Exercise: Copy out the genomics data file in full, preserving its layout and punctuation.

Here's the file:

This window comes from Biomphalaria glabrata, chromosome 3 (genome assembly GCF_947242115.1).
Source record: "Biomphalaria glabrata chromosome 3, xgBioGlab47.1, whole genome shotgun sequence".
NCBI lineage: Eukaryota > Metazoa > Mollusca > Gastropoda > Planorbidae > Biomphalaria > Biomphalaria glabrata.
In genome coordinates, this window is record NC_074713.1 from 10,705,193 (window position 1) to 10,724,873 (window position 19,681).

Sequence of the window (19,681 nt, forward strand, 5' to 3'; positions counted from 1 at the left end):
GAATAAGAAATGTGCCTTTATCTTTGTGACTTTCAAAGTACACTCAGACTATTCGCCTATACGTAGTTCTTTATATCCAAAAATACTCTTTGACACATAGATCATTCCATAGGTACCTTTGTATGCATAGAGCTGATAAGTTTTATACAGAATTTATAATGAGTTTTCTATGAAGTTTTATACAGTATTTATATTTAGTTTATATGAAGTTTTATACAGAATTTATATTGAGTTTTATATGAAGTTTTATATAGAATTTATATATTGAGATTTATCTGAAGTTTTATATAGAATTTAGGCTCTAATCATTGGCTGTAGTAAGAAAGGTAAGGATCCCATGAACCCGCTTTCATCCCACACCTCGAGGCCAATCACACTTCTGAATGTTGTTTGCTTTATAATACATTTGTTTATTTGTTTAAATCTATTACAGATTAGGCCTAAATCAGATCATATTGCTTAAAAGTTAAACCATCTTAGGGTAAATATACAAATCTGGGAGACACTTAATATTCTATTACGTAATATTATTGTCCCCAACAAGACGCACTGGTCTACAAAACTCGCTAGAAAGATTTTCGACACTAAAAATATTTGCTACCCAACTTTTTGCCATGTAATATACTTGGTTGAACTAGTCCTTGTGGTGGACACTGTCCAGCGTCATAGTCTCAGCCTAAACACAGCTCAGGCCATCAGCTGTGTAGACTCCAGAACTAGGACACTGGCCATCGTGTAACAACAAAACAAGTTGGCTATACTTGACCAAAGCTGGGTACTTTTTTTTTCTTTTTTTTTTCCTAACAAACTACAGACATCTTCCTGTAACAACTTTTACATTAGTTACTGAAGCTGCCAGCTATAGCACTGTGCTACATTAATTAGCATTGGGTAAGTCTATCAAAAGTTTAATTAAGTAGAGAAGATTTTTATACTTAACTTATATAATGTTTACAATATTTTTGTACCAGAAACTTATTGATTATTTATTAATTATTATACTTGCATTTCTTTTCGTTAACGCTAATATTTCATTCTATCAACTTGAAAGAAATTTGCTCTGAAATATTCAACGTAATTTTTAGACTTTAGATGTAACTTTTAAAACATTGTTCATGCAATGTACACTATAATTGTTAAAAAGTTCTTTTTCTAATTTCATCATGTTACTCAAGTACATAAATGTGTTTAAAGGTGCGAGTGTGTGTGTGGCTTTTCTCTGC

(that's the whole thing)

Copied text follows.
This window comes from Biomphalaria glabrata, chromosome 3 (genome assembly GCF_947242115.1).
Source record: "Biomphalaria glabrata chromosome 3, xgBioGlab47.1, whole genome shotgun sequence".
NCBI lineage: Eukaryota > Metazoa > Mollusca > Gastropoda > Planorbidae > Biomphalaria > Biomphalaria glabrata.
In genome coordinates, this window is record NC_074713.1 from 10,705,193 (window position 1) to 10,724,873 (window position 19,681).

Sequence of the window (19,681 nt, forward strand, 5' to 3'; positions counted from 1 at the left end):
GAATAAGAAATGTGCCTTTATCTTTGTGACTTTCAAAGTACACTCAGACTATTCGCCTATACGTAGTTCTTTATATCCAAAAATACTCTTTGACACATAGATCATTCCATAGGTACCTTTGTATGCATAGAGCTGATAAGTTTTATACAGAATTTATAATGAGTTTTCTATGAAGTTTTATACAGTATTTATATTTAGTTTATATGAAGTTTTATACAGAATTTATATTGAGTTTTATATGAAGTTTTATATAGAATTTATATATTGAGATTTATCTGAAGTTTTATATAGAATTTAGGCTCTAATCATTGGCTGTAGTAAGAAAGGTAAGGATCCCATGAACCCGCTTTCATCCCACACCTCGAGGCCAATCACACTTCTGAATGTTGTTTGCTTTATAATACATTTGTTTATTTGTTTAAATCTATTACAGATTAGGCCTAAATCAGATCATATTGCTTAAAAGTTAAACCATCTTAGGGTAAATATACAAATCTGGGAGACACTTAATATTCTATTACGTAATATTATTGTCCCCAACAAGACGCACTGGTCTACAAAACTCGCTAGAAAGATTTTCGACACTAAAAATATTTGCTACCCAACTTTTTGCCATGTAATATACTTGGTTGAACTAGTCCTTGTGGTGGACACTGTCCAGCGTCATAGTCTCAGCCTAAACACAGCTCAGGCCATCAGCTGTGTAGACTCCAGAACTAGGACACTGGCCATCGTGTAACAACAAAACAAGTTGGCTATACTTGACCAAAGCTGGGTACTTTTTTTTTCTTTTTTTTTTCCTAACAAACTACAGACATCTTCCTGTAACAACTTTTACATTAGTTACTGAAGCTGCCAGCTATAGCACTGTGCTACATTAATTAGCATTGGGTAAGTCTATCAAAAGTTTAATTAAGTAGAGAAGATTTTTATACTTAACTTATATAATGTTTACAATATTTTTGTACCAGAAACTTATTGATTATTTATTAATTATTATACTTGCATTTCTTTTCGTTAACGCTAATATTTCATTCTATCAACTTGAAAGAAATTTGCTCTGAAATATTCAACGTAATTTTTAGACTTTAGATGTAACTTTTAAAACATTGTTCATGCAATGTACACTATAATTGTTAAAAAGTTCTTTTTCTAATTTCATCATGTTACTCAAGTACATAAATGTGTTTAAAGGTGCGAGTGTGTGTGTGGCTTTTCTCTGC